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Hantavirus pulmonary syndrome (HPS) is a reportable infectious disease with a high case-fatality rate, transmitted to humans by exposure to rodents. Each year, 20-40 cases of HPS occur in the United States; cases in persons aged <17 years make up fewer than 7% of those cases, and cases in children aged <10 years are exceptionally rare. CDC received reports of five pediatric cases of HPS occurring during May 16–November 25, 2009, among children aged 6-14 years from Arizona, California, Colorado, and Washington. Three of the children were aged <10 years, and all five had exposure to rodents. This report summarizes the five cases, including the clinical findings and likely means of transmission of a hantavirus. Thrombocytopenia, elevated white blood cell (WBC) count, and pulmonary infiltrates were observed in all five children; elevated hematocrit was observed in three. One child died, and three of the four children who recovered required mechanical ventilation during hospitalization. Clinicians should consider HPS in the differential diagnosis for children with unexplained acute respiratory distress, especially if recent rodent exposure is noted. Public health agencies should promote preventive measures, including rodent control in housing and play areas, and children should be advised to avoid contact with rodents and areas of infestation.
On May 16, a boy aged 6 years who lived in Colorado went to a Texas hospital with a 2-day history of diarrhea and shortness of breath. On initial examination, the child had cyanotic lips and nail beds, with cold extremities. His pulse was 163, and his temperature was 101°F (38.3°C). Soon after arrival at the hospital, the child became apneic and had no palpable pulse. Chest compressions were initiated, and the child was intubated and ventilated. A chest radiograph revealed bilateral infiltrates, and blood analysis demonstrated elevated hematocrit, elevated WBC count, and thrombocytopenia. Within 2 hours of admission to the hospital, the boy died from apparent cardiac failure secondary to shock. The child had been treated with intravenous fluids, ceftriaxone, epinephrine, atropine, and albuterol. The working diagnosis at the time of the child's death was shock and sepsis caused by pneumonia.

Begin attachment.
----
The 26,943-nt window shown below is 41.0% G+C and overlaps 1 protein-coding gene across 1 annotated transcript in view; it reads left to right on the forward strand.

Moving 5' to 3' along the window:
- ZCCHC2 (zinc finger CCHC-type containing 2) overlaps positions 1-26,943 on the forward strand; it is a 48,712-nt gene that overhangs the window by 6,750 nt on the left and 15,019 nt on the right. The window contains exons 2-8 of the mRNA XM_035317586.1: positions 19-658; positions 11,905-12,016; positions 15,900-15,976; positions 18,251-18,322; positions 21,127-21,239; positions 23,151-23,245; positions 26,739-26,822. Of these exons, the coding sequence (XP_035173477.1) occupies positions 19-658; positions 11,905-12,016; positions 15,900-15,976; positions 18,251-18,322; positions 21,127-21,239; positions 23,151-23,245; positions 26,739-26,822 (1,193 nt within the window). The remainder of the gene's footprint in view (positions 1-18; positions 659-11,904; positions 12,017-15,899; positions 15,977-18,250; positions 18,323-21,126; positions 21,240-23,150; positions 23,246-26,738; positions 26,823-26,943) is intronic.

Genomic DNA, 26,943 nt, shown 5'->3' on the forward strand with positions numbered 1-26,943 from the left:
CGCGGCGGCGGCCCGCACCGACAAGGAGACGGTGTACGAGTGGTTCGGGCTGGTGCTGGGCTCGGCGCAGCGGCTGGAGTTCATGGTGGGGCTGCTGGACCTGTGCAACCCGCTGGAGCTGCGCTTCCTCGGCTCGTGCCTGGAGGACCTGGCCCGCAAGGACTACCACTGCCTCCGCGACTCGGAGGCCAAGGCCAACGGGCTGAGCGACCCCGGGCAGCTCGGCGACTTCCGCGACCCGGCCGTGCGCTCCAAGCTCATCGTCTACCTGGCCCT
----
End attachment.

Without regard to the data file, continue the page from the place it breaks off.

An enzyme-linked immunosorbant assay (ELISA) performed by the Colorado Department of Public Health and Environment revealed Sin Nombre hantavirus–specific serum immunoglobulin M (IgM). An environmental assessment conducted at the boy's home in Colorado found rodent droppings and nesting materials under his bed and in bushes in front of the home where the boy had played.
On June 7, an adolescent boy aged 14 years went to a Washington emergency department with a 5-day history of shortness of breath, chest pain, cough, and fever. Upon admission, the child had a fever of 103°F (39.4°C), pulse of 100, and a respiratory rate varying between 40 and 60. He was thrombocytopenic and had elevated WBC with atypical lymphocytosis. A chest radiograph revealed bilateral interstitial infiltrates. No details were provided regarding treatment or any suspicion of HPS.
Because of worsening respiratory distress and hypoxia, the patient was intubated and mechanically ventilated for approximately 24 hours. He improved and was discharged home on June 13. An ELISA of serum detected Sin Nombre hantavirus–specific IgM at the Washington State Public Health Laboratories. A follow-up environmental assessment found rodent fecal contamination in a container of corn that the youth reported hand-grinding 8 days before illness onset.
On July 12, a boy aged 6 years went to a Colorado emergency department with a 5-day history of fever (maximum 103°F [39.4°C]), erythematous facial rash, and myalgia. Upon admission the boy's pulse was 120, respiratory rate 48, and oxygen saturation 72% on room air. Dyspnea was apparent with coarse breath sounds, wheezes, and crackles on auscultation. His WBC count was elevated, and thrombocytopenia was noted. A chest radiograph revealed bilateral diffuse pulmonary infiltrates with pleural effusions. HPS was suspected, and the boy was treated with intravenous fluids, ceftriaxone, and azithromycin.
The boy was intubated and mechanically ventilated from July 12 to July 20; he was discharged on July 22. Serum ELISA performed by the Colorado Department of Public Health and Environment revealed positive Sin Nombre hantavirus IgM. Family members reported that approximately 10 days before hospitalization the child was bitten on the finger by a mouse. During environmental assessment, evidence of rodent infestation was observed in outbuildings and abandoned vehicles but not within the house.